Last year I visited the South Rim of the Grand Canyon in December. While there, my husband and I also visited the historic El Tovar Hotel, which is located literally 20 feet from the South Rim! Here are two shots with dramatic late-afternoon sun on the canyon, El Tovar at my back:
On the overlook at this point is a scenic locator:
You can move the pipe to different notches and view specific scenes. The little bars of words on the far side of the disc tell you what they are: Hopi Fire Tower, Maricopa Point, Osiris Temple, Shiva Temple, The Battleship, Buddha Temple, Bright Angel Point, Brahma Temple and Grandeur Point.
Fun fact: the South Rim’s elevation is 6,900 feet above sea level – that’s higher than the Mile High City!
El Tovar is a few minutes’ drive west from the visitor center where all the tourists go and where we stopped first, but I’d read about El Tovar and wanted to see it. I discovered that you should go there to stroll and hike if you want to avoid the crowds.
The hotel itself is quite impressive, especially considering it opened in 1905:
It was renovated in 2005 for its 100th birthday. Here you can see the original native stone base and Oregon pine log walls:
If you’re thinking that El Tovar looks vaguely familiar, you might have seen Chevy Chase and the Griswold family pull up to the front of it in National Lampoon’s Vacation movie back in 1983.
The hotel was designed by Charles Whittlesey at the behest of the Santa Fe Railroad, whose Grand Canyon Depot was only about 300 feet away from the hotel. The architectural style came to be known as National Park Rustic. The railroad hired the well-known Fred Harvey Company to manage it, making it a Harvey House. Since the area was more or less the end of the western line of the railroad, it wanted a fancy-schmancy destination resort for rich tourists. They got it in spades! the porch on the right in the pic below faces the canyon where I took the pictures at the beginning of the post.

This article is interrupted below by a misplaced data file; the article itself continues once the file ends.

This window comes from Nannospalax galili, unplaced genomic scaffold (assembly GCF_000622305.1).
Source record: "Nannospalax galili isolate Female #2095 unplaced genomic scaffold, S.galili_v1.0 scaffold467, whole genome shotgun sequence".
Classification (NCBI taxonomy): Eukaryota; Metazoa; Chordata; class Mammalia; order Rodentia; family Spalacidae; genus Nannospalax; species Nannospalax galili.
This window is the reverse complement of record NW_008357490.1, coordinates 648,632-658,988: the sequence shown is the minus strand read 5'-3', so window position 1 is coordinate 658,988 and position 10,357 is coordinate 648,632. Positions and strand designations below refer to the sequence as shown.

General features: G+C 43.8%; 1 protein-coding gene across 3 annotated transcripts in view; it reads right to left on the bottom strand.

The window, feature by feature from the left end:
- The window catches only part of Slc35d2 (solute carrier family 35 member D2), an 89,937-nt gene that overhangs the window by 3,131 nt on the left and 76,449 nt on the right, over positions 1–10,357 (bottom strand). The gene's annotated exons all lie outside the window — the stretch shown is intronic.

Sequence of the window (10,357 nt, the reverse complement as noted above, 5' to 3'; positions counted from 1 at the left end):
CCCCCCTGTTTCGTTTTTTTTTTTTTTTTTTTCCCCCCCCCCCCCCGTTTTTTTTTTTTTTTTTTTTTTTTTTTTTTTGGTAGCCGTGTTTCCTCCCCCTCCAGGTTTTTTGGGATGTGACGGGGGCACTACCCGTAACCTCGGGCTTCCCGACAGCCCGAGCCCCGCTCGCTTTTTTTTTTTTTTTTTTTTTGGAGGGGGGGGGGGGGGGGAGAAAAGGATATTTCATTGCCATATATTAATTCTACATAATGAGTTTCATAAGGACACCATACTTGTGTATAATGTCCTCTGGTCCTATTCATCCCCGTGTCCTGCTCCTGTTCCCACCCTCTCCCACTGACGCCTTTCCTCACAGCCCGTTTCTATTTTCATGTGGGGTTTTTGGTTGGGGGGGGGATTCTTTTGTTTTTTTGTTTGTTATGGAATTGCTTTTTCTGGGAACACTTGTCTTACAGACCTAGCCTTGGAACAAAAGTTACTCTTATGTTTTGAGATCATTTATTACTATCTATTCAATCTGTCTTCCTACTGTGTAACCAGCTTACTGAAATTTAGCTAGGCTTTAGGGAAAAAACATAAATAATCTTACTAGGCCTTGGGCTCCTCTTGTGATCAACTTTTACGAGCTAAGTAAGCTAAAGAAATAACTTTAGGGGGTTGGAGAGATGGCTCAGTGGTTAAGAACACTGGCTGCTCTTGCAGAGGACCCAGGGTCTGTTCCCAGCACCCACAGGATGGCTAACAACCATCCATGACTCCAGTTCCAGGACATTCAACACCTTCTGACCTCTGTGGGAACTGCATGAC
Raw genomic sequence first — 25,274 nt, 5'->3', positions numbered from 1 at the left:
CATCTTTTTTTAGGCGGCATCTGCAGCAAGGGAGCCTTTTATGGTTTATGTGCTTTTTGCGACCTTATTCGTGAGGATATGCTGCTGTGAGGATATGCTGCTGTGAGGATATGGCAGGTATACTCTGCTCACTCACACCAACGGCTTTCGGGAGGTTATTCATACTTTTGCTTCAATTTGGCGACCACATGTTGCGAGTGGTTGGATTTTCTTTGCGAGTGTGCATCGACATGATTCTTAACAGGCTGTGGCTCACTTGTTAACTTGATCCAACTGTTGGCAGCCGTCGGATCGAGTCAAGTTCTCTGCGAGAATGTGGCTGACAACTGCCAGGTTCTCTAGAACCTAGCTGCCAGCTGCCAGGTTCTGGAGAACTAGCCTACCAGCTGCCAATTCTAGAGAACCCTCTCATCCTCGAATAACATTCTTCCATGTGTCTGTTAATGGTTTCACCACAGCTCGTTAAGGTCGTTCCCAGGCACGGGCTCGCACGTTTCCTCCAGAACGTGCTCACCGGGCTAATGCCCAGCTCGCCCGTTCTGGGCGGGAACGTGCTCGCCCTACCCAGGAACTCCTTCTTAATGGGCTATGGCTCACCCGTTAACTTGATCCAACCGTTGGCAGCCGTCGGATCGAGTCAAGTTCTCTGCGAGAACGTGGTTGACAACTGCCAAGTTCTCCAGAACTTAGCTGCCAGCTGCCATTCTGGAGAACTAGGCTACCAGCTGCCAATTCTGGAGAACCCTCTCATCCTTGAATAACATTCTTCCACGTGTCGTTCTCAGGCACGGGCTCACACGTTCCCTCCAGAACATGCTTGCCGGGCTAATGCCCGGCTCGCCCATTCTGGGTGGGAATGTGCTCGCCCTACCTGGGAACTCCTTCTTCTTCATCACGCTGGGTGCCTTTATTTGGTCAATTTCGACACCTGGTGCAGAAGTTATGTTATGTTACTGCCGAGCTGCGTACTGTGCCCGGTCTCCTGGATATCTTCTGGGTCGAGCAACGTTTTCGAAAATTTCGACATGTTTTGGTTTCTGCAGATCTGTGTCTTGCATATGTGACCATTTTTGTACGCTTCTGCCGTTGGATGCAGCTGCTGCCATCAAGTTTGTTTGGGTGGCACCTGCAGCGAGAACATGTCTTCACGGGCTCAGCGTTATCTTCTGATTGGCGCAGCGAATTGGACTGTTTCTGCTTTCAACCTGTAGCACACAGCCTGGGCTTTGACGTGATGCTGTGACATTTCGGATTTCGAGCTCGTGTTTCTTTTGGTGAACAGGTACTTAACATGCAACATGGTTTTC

The hotel has 78 fully modernized guest rooms (originally 103), a gift shop with lovely jewelry by Native Americans, a newsstand, dining room and lounge. We tried to have lunch there, but it was between meal times and the dining room was closed. We did visit the lobby where you can see they have maintained the rustic log feel:
Wikipedia describes the lobby style as “Western-Swiss” – as good a description as anything else, I guess.
It’s no surprise that the hotel is on the National Register of Historic Places and is designated a National Historic Landmark. Teddy Roosevelt, Einstein, Zane Grey, Bill Clinton and other famous people slept here.
When El Tovar opened, it was before the Grand Canyon was a national park. T. Roosevelt designated the area as a game preserve in 1906, but there was no such thing as Grand Canyon National Park until 1919. The hotel was named after Pedro de Tobar, who was a leader of a detachment of Coronado’s conquistadors in the 1540s. He is credited, if you read the right sources, as the first European to set sight on the Grand Canyon, after discovering the Hopi who told him about it. Get this: they thought that this “great river” might be the “Northwest Passage to India”. Wow.
The El Tovar (which is redundant, grammatically speaking) is open year round and rooms start in the neighborhood of $200 for basic accommodations.
Photo for No Apparent Reason: